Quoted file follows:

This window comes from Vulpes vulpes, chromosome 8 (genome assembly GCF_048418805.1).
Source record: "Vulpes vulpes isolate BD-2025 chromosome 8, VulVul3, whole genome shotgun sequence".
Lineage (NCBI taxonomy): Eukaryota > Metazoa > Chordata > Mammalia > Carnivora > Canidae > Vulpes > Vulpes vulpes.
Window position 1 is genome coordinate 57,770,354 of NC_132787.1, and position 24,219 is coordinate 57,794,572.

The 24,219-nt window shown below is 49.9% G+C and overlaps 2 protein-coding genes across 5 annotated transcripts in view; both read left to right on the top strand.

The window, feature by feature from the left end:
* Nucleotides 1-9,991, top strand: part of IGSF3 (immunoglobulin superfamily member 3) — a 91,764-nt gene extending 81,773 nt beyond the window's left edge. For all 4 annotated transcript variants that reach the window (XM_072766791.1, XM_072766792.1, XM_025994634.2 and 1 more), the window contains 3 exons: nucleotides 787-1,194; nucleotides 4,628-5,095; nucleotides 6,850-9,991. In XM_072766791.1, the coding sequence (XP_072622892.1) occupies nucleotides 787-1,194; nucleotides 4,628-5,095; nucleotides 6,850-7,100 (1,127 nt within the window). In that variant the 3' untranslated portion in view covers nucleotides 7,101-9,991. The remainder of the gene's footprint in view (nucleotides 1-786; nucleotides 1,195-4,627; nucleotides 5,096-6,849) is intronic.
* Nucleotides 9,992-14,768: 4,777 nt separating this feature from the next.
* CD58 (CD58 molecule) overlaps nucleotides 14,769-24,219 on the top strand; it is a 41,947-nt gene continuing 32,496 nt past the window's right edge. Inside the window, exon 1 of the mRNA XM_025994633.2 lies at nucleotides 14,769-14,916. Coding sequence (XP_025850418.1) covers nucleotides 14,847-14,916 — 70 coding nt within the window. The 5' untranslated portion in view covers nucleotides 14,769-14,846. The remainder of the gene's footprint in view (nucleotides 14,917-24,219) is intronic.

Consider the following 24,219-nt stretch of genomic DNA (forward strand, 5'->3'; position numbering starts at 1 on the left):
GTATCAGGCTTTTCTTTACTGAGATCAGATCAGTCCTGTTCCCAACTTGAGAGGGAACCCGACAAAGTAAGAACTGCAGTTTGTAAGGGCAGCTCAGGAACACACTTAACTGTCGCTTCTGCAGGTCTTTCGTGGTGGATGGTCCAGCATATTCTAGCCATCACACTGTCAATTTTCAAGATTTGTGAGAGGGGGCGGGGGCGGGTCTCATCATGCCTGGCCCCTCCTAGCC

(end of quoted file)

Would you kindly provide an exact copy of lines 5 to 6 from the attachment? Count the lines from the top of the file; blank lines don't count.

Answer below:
The 24,219-nt window shown below is 49.9% G+C and overlaps 2 protein-coding genes across 5 annotated transcripts in view; both read left to right on the top strand.

The window, feature by feature from the left end: